This is how I began my first, impressionistic report from the Telstra Prizes last week:
Bold’ was the word that kept springing to mind as I viewed the 2015 National Aboriginal & Torres Strait Islander Art Awards (the NATSIAAs) in Darwin and considered the winners selected by a triumvirate of judges. Could there be a recovered confidence in the Indigenous art world after recent lows in both price and artists’ enthusiasm “ a not unrelated conjunction?
For here were Dolly Snell, Hector Burton, Betty Pumani, Barbara Moore, Brian Robinson, Rusty Peters, Bobby West, Glen Mackie and a whole fleet of Yolngu artists from the Buku Larrngay Art Centre thinking big and complex and expanding their horizons.

“And only two of those names could actually be winners “ Jukuja Dolly Snell taking out the $50,000 ‘Big Telstra’ for a work that encapsulates her oeuvre of many years which seeks to bring her country around the Kurtal waterhole in the Great Sandy Desert up into the Kimberley and her Mangkaja Art Centre; and Betty Kuntiwa Pumani from Mimili whose clear red, white and grey canvases are so recognisable, winning the General Painting Award for a work that’s bigger and more striking than usual.

Subsequently, I toured around the rest of the Aboriginal art industry’s ecosystem, a reef structure of organisations fringed around the mother island of the Telstra/National Aboriginal and Torres Strait Islander Art Award, as Nicolas Rothwell put it so colourfully in The Australian newspaper. His poesy was but the prelude to another chapter in his consistent criticism of this ecosystem as a pure product of public funding, a vast and serried GONGO, or government-organised non-government organisation, which he fears, inevitably, must diminish the purity of the unique art product of tribal Australia.

This reef structure on display in Darwin is certainly now a mighty battalion. There are academics out at the Charles Darwin University examining the entrails of Warlpiri Drawings from the 1950s; there are highly commercial projects such as the women’s fabric designs from Injalak in Arnhemland, shown at the long-established Framed Gallery, which finds it hard to sell actual Aboriginal art today; there are spaces hired by art centres like those from the Tiwi and Elcho Islands to brand their product; there are commercial galleries choosing to highlight certain artists “ presumably in consultation with their art centres; there’s the Darwin Aboriginal Art Fair (DAAF) with more than 50 stalls “ 90% run by individual art centres who pick their markets so differently “ their offerings ranging from tourist tat to a $25,000 canvas by Lily Nunguurayi Hargraves; there are book launches and cocktail parties; and there are at the heart of it all, the now-linked Telstra NATSIAAs showing 65 of the last year’s ‘best’ Aboriginal artworks selected from 290 entries, and the somewhat sweatier Salon des Refuses offering another 61 which failed to make the cut.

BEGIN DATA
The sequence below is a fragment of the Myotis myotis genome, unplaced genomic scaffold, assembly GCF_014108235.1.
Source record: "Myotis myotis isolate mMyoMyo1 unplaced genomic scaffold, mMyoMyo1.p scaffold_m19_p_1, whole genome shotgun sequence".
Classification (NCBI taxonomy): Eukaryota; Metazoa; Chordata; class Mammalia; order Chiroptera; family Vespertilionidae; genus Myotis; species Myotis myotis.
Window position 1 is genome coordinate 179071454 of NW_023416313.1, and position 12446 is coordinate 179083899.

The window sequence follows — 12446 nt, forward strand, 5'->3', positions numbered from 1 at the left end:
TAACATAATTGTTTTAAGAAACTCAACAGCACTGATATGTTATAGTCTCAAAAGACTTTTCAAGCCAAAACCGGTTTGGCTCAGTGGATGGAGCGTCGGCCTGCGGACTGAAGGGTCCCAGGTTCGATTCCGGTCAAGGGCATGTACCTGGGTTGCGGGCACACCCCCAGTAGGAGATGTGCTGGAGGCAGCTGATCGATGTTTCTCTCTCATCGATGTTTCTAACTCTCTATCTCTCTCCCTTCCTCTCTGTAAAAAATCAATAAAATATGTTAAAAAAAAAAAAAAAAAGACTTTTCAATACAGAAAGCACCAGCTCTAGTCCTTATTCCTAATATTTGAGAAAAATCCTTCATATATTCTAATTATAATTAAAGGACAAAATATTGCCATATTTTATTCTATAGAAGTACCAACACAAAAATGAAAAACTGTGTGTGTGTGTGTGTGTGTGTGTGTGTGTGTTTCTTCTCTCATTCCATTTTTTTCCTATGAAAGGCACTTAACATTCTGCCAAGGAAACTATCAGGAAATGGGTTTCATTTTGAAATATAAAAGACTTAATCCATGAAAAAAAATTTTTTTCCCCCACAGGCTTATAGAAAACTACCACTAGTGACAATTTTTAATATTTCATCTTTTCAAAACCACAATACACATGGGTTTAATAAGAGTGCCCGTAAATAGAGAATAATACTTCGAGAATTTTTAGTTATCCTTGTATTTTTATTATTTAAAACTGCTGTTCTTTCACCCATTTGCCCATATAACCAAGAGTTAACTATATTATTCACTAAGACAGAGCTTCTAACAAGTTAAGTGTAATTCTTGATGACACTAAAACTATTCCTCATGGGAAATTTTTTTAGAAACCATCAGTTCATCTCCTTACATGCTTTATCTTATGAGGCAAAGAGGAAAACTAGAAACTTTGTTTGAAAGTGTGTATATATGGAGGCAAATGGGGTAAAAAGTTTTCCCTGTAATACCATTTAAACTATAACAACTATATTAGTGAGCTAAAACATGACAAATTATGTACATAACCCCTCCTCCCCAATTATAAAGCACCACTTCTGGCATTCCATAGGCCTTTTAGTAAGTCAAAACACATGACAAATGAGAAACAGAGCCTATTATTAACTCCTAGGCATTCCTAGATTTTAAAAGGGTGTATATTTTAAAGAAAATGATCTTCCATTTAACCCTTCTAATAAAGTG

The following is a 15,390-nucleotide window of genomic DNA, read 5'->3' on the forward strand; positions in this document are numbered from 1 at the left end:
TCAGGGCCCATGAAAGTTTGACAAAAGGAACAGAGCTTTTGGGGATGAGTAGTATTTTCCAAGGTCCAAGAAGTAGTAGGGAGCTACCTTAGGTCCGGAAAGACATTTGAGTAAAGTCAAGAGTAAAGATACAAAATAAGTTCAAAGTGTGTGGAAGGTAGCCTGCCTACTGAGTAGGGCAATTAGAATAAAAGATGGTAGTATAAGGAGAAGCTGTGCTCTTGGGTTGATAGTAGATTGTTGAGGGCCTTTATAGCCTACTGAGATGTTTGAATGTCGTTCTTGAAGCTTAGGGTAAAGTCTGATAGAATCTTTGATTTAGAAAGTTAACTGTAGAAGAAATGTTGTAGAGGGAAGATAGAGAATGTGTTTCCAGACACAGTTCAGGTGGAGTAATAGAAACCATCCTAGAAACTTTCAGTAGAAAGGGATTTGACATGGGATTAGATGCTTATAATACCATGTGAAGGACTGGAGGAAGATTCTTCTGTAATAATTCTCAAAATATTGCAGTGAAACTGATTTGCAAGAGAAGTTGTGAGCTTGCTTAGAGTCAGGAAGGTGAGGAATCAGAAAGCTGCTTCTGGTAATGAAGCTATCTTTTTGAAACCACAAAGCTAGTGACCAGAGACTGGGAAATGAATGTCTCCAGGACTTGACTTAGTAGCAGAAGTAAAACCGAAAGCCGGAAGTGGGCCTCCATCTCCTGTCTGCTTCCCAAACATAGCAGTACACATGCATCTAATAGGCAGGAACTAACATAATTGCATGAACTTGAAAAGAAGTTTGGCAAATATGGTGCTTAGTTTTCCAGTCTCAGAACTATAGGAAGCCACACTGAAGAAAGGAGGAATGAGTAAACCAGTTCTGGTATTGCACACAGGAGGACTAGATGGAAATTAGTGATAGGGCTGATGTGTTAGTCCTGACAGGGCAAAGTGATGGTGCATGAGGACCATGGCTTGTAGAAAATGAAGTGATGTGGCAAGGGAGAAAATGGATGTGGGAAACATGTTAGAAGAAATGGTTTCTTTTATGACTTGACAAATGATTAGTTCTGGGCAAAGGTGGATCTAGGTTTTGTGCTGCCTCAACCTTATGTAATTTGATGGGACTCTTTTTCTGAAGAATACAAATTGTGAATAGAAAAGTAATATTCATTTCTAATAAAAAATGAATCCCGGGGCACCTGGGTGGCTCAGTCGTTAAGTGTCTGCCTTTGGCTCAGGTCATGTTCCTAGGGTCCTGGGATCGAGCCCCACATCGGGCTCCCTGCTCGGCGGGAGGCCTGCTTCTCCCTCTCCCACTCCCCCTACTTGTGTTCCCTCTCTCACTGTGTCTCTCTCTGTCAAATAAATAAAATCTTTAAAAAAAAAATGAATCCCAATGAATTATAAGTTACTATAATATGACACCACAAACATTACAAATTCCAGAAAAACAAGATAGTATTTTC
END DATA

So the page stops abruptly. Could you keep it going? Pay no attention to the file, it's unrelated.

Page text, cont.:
What happened to the other 164 hopefuls? The selectors may be getting more choosy, but the artists are still keen to be in the NATSIAAs, and are certainly incentivised to create their best and boldest work for it. Some, of course, will have decided not to be seen as rejects and therefore refused to appear in the Salon. But it looks as though we may need a second Salon to put the work which the artists and/or their art centres rated so highly to market.

For, despite the high pedestal upon which Rothwell places Indigenous art, it is still a business. One of the key factors in recent years “ as I revealed in my story about John Mawurndjul “ is that the failure of an art centre has a catastrophic effect upon its artists. Whether this is a purely psychological effect, or one rooted in the consequent financial hardship is unexplored. But art “ and certainly not great art “ simply isn’t made.

The work in Darwin which Rothwell heaped his highest praise on was in the Papunya Tula Artists branding exhibition at the Paul Johnstone Gallery. It was by Nanyuma Napangati, evoking the sandhill reaches of the northeastern Gibson Desert ” austere and subtly varying country, much like the canvas itself, a composition in muted colours that capture the dunefield realm of light and heat and haze, a masterwork that conveys at once a way of seeing and a world, as Rothwell puts it so poetically. The market agreed “ Johnstone telling me he could have sold it five times over at $16,750. In the recent past, dealers have complained of a resistance point at $10,000. Well Darwin revealed that point seriously blitzed on many occasions.

At the Telstras there were 5 works at $20,000 or over, and another 15 over that resistance mark. At the Salon, almost all the works I’d be prepared to argue should have been in the NATSIAAs were sold before the Opening; Sonia Kurrara’s multi-coloured riverscape for $15,300 and Kitty Malarvie’s trademark ‘Milkwater‘ for $17,500. Also sold were Candy Nelson Nakamarra’s dense canvas from Papunya, Lisa Uhl’s bright diptych from Fitzroy Crossing, Betty Morton’s golden-hued desert flowers from Ampilawatja, and Pepai Jangala Carroll’s mighty vase from Ernbella “ though, arguably, more interesting work by him seems to be on offer at Raft Gallery currently. Several commercial galleries around the country seem to be tapping into the Darwin vibe by showing artists prominent in that sunny city. Short Street in Broome, for instance, has a significant Tiger Yaltangki show of his hilarious goolies and ghosties.